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With Olympic Games Arriving, Curling Interest Spikes
Five years later, Whitefish curling club remains swept up in fun inside Stumptown Ice Den
Jack Minnich, president of the Whitefish Curling Club, pictured at the Stumptown Ice Den. - Greg Lindstrom | Flathead Beacon
WHITEFISH — Every four years, about the time the Winter Olympics approaches, national interest spikes around a peculiar game on ice.

The tactical, gliding game of curling, similar to bowling and shuffleboard and nicknamed “Chess on Ice,” has slid into America’s winter sports psyche over the past decade. It’s nowhere near approaching the level of fervor that it has in Canada, where the country’s men’s team is a beloved icon and back-to-back winner of Olympic gold.

Yet curling has a distinct pulse in America, especially when the Winter Games pushes the sport to the forefront of global competition.

In Whitefish, the sport has become a mainstay with well-established roots, and the arrival of the Olympics only means an added boost in excitement and activity surrounding curling. Five years after being founded, the Whitefish Curling Club remains a fun source of sliding stones at Stumptown Ice Den.

“It is such a fun sport. I see a lot of people smiling,” says John Hoepfer, who manages the ice at Stumptown and founded the club in 2009. “It’s like so many things at the rink, it’s like family.”

The local curling club is kicking off its new season Jan. 10. Six teams are currently signed up to play in the Friday night league, with room for more, according to club president Jack Minnich. The teams will play on three sheets of ice inside Stumptown and the fourth sheet will remain open for teams or players who want to show up and practice or learn to curl for free. The league fee is $20, which covers insurance to use the ice.

“There’s always room for people to show up and substitute on teams or come out and practice,” Minnich says.

Thanks to fundraising over the years, the club has obtained enough 45-pound stones for eight teams to play at once. The stones are genuine curling stones made of granite from specific quarries in Scotland. The club has an “Adopt a Stone” program that allows people or companies to have their name etched into the granite rock.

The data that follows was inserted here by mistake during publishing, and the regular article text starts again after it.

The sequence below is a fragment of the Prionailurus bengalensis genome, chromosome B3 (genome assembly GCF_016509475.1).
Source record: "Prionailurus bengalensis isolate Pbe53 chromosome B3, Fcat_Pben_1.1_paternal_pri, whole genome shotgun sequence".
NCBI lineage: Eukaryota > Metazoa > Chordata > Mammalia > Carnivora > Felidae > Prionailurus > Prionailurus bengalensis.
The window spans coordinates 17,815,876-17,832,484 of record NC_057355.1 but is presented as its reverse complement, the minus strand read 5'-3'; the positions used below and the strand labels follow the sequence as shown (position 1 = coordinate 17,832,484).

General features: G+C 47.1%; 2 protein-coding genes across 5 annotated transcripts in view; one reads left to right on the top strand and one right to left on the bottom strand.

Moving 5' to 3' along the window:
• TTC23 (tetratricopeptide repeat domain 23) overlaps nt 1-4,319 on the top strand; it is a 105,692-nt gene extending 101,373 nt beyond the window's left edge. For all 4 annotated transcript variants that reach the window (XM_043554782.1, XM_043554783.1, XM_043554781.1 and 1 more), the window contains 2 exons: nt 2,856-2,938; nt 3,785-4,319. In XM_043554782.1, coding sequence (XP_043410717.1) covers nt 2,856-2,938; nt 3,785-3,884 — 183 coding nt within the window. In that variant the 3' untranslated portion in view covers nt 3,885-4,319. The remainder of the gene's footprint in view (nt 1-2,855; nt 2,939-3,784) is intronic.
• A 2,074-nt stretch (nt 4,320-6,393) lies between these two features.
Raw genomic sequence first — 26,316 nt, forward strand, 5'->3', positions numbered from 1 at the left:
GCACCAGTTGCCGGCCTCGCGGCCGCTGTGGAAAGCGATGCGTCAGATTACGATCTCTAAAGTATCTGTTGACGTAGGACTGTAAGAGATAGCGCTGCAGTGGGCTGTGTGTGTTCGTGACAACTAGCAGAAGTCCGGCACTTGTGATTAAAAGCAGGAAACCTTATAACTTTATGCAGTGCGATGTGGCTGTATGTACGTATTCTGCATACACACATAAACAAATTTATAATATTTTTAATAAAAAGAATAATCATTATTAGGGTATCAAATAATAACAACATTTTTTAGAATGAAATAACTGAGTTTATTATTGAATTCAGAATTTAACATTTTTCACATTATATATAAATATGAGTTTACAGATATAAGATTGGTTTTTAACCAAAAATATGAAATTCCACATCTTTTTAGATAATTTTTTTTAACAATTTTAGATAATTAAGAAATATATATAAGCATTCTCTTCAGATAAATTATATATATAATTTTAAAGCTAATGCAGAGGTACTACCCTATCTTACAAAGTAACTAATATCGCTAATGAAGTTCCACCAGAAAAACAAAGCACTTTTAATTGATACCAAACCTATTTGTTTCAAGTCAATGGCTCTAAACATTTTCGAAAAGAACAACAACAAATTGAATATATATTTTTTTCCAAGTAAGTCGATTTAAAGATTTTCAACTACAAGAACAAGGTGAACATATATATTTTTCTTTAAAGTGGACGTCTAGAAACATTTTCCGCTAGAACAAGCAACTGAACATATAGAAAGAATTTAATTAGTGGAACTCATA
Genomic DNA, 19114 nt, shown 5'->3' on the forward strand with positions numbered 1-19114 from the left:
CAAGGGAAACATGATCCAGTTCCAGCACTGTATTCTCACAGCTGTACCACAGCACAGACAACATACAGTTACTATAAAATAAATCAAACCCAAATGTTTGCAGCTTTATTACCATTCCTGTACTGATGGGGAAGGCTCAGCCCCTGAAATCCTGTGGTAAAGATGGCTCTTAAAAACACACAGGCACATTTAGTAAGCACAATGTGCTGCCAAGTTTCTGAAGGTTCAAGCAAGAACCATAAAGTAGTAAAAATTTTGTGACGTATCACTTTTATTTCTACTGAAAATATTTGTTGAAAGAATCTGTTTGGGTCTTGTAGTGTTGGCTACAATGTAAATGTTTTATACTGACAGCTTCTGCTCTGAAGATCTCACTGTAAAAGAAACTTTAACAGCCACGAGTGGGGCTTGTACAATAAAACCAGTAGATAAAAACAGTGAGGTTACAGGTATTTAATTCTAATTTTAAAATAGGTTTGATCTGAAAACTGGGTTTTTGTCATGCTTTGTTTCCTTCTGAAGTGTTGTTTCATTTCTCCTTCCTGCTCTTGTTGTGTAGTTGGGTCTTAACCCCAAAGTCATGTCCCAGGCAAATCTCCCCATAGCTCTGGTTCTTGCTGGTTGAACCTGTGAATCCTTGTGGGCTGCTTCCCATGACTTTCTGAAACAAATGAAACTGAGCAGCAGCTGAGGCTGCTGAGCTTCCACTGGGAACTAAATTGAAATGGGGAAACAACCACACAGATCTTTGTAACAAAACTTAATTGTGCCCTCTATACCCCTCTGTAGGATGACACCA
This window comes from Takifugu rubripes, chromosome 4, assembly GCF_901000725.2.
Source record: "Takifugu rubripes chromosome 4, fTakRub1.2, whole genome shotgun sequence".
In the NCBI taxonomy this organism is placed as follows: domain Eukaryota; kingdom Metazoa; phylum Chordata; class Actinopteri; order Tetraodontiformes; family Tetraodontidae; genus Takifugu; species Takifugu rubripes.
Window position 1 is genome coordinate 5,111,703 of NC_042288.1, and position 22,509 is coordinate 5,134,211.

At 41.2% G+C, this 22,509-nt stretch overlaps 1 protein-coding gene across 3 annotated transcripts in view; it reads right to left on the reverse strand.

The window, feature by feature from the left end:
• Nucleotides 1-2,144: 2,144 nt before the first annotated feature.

Jack Minnich, president of the Whitefish Curling Club, shows off a stone at the Stumptown Ice Den. - Greg Lindstrom | Flathead Beacon


The club has become a lively source of friendly competition, says Minnich. For those who don’t know how to play, the club hosts “Learn to Curl” nights. The next events are during the Olympics, Feb. 27 and March 4.

The sport combines a fun mixture of strategy and skill. Like bowling, one player at a time sends the heavy granite stones down a marked-off corridor that’s 145 feet long. The goal is to land the stone inside a set of concentric circles, with the best shot settling into the large bulls-eye. While one player shoots a stone, two teammates, called sweepers, shuffle alongside the stone, scrubbing the ice with brooms to alter the speed and path of the shot as necessary. A fourth teammate stands near the bulls-eye, communicating with the sweepers in an effort to get the stone as close to the middle of the target as possible. After the shot, the next team can try to do the same, or try to push the opponent’s stone out of scoring position.

“It’s fascinating to watch, it really is,” Hoepfer says. “It’s definitely a sport for all ages.”

The club is always welcoming new players to take part in the action or learn to curl on Friday nights inside Whitefish’s Stumptown Ice Den at 725 Wisconsin Ave. For more information, visit whitefishcurling.com.
 
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